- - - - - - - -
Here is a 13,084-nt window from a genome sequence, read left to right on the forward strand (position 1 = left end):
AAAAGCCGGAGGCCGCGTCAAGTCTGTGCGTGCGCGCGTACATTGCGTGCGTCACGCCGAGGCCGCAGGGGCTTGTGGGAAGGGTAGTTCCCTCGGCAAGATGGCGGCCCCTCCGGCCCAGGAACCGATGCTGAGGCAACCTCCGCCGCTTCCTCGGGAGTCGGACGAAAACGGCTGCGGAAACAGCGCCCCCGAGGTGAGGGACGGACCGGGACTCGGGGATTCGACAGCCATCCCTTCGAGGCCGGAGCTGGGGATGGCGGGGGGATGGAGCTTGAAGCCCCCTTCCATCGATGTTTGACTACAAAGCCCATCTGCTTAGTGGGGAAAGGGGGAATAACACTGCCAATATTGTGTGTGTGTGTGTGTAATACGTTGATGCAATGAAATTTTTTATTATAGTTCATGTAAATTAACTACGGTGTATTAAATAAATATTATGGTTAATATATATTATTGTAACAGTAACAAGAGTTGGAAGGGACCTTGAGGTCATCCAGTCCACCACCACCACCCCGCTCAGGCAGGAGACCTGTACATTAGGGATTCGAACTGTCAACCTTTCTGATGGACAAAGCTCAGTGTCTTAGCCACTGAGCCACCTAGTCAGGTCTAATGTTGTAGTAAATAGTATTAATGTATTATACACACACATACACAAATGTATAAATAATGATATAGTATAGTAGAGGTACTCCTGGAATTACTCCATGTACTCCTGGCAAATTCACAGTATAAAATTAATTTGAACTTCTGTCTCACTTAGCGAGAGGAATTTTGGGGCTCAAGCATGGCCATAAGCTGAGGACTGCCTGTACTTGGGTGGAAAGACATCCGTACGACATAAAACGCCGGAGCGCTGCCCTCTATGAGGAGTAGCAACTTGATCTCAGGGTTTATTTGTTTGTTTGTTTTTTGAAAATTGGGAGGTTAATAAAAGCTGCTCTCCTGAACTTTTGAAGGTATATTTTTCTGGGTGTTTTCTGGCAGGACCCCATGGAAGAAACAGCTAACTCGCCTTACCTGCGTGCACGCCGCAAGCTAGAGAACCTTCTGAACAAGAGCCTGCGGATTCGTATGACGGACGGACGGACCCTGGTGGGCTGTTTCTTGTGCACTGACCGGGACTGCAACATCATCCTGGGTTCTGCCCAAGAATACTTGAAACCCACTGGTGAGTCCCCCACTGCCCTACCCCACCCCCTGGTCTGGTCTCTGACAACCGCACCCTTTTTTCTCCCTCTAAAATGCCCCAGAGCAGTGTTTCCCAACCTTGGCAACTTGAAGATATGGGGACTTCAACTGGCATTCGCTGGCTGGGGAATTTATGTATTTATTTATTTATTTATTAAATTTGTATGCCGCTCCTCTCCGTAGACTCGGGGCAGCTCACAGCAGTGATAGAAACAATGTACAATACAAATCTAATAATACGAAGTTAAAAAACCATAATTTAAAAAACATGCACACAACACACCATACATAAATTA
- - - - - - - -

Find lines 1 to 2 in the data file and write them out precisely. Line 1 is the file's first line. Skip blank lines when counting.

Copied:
Here is a 13,084-nt window from a genome sequence, read left to right on the forward strand (position 1 = left end):
AAAAGCCGGAGGCCGCGTCAAGTCTGTGCGTGCGCGCGTACATTGCGTGCGTCACGCCGAGGCCGCAGGGGCTTGTGGGAAGGGTAGTTCCCTCGGCAAGATGGCGGCCCCTCCGGCCCAGGAACCGATGCTGAGGCAACCTCCGCCGCTTCCTCGGGAGTCGGACGAAAACGGCTGCGGAAACAGCGCCCCCGAGGTGAGGGACGGACCGGGACTCGGGGATTCGACAGCCATCCCTTCGAGGCCGGAGCTGGGGATGGCGGGGGGATGGAGCTTGAAGCCCCCTTCCATCGATGTTTGACTACAAAGCCCATCTGCTTAGTGGGGAAAGGGGGAATAACACTGCCAATATTGTGTGTGTGTGTGTGTAATACGTTGATGCAATGAAATTTTTTATTATAGTTCATGTAAATTAACTACGGTGTATTAAATAAATATTATGGTTAATATATATTATTGTAACAGTAACAAGAGTTGGAAGGGACCTTGAGGTCATCCAGTCCACCACCACCACCCCGCTCAGGCAGGAGACCTGTACATTAGGGATTCGAACTGTCAACCTTTCTGATGGACAAAGCTCAGTGTCTTAGCCACTGAGCCACCTAGTCAGGTCTAATGTTGTAGTAAATAGTATTAATGTATTATACACACACATACACAAATGTATAAATAATGATATAGTATAGTAGAGGTACTCCTGGAATTACTCCATGTACTCCTGGCAAATTCACAGTATAAAATTAATTTGAACTTCTGTCTCACTTAGCGAGAGGAATTTTGGGGCTCAAGCATGGCCATAAGCTGAGGACTGCCTGTACTTGGGTGGAAAGACATCCGTACGACATAAAACGCCGGAGCGCTGCCCTCTATGAGGAGTAGCAACTTGATCTCAGGGTTTATTTGTTTGTTTGTTTTTTGAAAATTGGGAGGTTAATAAAAGCTGCTCTCCTGAACTTTTGAAGGTATATTTTTCTGGGTGTTTTCTGGCAGGACCCCATGGAAGAAACAGCTAACTCGCCTTACCTGCGTGCACGCCGCAAGCTAGAGAACCTTCTGAACAAGAGCCTGCGGATTCGTATGACGGACGGACGGACCCTGGTGGGCTGTTTCTTGTGCACTGACCGGGACTGCAACATCATCCTGGGTTCTGCCCAAGAATACTTGAAACCCACTGGTGAGTCCCCCACTGCCCTACCCCACCCCCTGGTCTGGTCTCTGACAACCGCACCCTTTTTTCTCCCTCTAAAATGCCCCAGAGCAGTGTTTCCCAACCTTGGCAACTTGAAGATATGGGGACTTCAACTGGCATTCGCTGGCTGGGGAATTTATGTATTTATTTATTTATTTATTAAATTTGTATGCCGCTCCTCTCCGTAGACTCGGGGCAGCTCACAGCAGTGATAGAAACAATGTACAATACAAATCTAATAATACGAAGTTAAAAAACCATAATTTAAAAAACATGCACACAACACACCATACATAAATTA